Mexican tomato interests look to keep agreement

09/28/2012 05:07:00 PM
Tom Karst

See related story: Commerce Department kills U.S./Mexico tomato agreement.

While some Mexican interests held out hope for preserving a suspension agreement between Mexican tomato growers and the U.S., they also said rocking the trade boat could have severe consequences.

A day after the Commerce Department announced a preliminary decision to end the agreement, Mexican tomato interests met Sept. 28 with officials from the department to discuss renegotiating the agreement, said Robert LaRussa, lawyer with Shearman & Sterling, Washington, D.C., the counsel for Mexican tomato growers.

“This supposed to be a 270-day process, and we expect a 270-day process,” he said. “If they rush it, there can’t be any other reason to rush it except for political reasons,” he said.

The meeting was cordial, said Eric Viramontes, director general and chief executive officer of AMHPAC, the Mexican association of protected horticulture, Culiacan, Sinaloa.

“We are concerned about the preliminary outcome, but we did have our meeting with Commerce and we were able to talk about our proposal and it was well taken,” he said.

Mexican interests also warned of potentially severe trade repercussions if the suspension agreement falls away.

Ricardo Alday, spokesman for the Embassy of Mexico in the U.S., said it seems the decision is “dictated by politics rather sound policy.”

“If our interests end up being impacted we will respond, and there is plenty of evidences of how we can respond if you take a look at the trucking dispute we had with the U.S. for a number of years,” he said. “That might serve as an example of a line of action we might take if it comes to that.”

In 2009, Mexico enacted tariffs of 10% to 45% on grapes, pears, onions, apricots, cherries, strawberries, dates and head lettuce as a result of a cross-border trucking dispute. The tariffs have since been lifted with the resumption of the pilot trucking program.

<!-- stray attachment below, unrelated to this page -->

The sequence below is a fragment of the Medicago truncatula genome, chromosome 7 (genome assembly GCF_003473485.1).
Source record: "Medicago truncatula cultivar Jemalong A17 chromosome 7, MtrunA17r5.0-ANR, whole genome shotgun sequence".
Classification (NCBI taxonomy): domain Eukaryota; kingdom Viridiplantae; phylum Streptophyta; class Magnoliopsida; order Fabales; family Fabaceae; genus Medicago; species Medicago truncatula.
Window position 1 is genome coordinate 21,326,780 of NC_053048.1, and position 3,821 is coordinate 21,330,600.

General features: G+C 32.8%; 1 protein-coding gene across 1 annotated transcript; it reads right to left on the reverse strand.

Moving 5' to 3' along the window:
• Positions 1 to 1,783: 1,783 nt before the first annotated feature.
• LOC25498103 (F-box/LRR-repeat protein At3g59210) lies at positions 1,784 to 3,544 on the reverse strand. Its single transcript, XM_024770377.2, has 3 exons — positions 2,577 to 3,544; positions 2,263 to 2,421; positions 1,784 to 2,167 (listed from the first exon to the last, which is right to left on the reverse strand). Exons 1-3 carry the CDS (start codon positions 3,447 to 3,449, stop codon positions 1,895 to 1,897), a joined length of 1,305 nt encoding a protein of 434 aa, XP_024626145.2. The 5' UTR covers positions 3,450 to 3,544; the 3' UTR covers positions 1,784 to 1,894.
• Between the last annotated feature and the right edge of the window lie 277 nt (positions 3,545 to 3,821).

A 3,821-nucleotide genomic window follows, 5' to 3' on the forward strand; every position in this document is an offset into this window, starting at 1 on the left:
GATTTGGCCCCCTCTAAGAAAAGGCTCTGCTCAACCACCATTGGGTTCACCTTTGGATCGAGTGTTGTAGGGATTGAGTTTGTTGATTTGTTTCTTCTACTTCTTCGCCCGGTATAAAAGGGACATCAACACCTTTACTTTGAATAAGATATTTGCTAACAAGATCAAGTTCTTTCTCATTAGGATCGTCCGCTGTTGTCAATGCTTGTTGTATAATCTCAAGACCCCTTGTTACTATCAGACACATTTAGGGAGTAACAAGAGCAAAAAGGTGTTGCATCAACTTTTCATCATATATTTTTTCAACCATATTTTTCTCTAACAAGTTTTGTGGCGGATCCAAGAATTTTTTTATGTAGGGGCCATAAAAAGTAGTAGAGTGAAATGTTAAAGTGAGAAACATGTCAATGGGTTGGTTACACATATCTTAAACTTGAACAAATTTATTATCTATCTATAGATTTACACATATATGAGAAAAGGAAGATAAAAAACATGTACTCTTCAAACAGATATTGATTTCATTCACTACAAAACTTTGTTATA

LaRussa said if the Commerce Department lifts the suspension agreement, U.S. tomato interests would likely file an anti-dumping case days after.

“Their whole goal in this process is to get a higher degree of protection and to do it in a political year, so that’s what they are doing,” he said.

If the Commerce Department levies anti-dumping duties again, that would have an immediate chilling effect on importers, LaRussa said, because preliminary duties can be set initially at one level but later be raised retroactively by the Commerce Department.



Comments (17) Leave a comment 

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J. Oliver    
Rio Rico AZ  |  September, 28, 2012 at 08:48 PM

Here we go again Most shippers use their large tomatoes business as a front

Dan Torres    
Gonzales Ca.  |  September, 28, 2012 at 08:56 PM

Nice comment J. Oliver you assumption is correct

S Barton    
Rio Rico AZ  |  September, 29, 2012 at 06:21 PM

Right on-we need another suspension agreement we can not compete with Florida-under the table deals

maxell    
Immokalee  |  October, 01, 2012 at 08:59 AM

Hey LaRussa, Economic trumps Political anyday! And keep your undermaintianed trucks over there~

William Genitempo    
Dallas, Texas  |  October, 01, 2012 at 09:32 AM

Part of the U.S. trouble we do not have fair trade Why have The Suspension Agreement cheap tomatoes and scare jobs here don't compute!

William Genitempo    
Dallas, Texas  |  October, 01, 2012 at 09:34 AM

Good no renewel we need fair trade not free trade!

Jimmy    
AIKEN, SC  |  October, 01, 2012 at 09:48 AM

Amen on keeping their trucks at home, Mexican Government with holds water from Texas farmers, and use every means to disrupt our produce farmers, it is high time we took steps that would tighten our fair trade standards, this no backbone government is not really about America and our concerns, if the politicians salary was base on the quality and salary of the new jobs being created, they would be on food stamps too, Food stamps should only be able to be spent on USA products,

Luis Eduardo Muñoz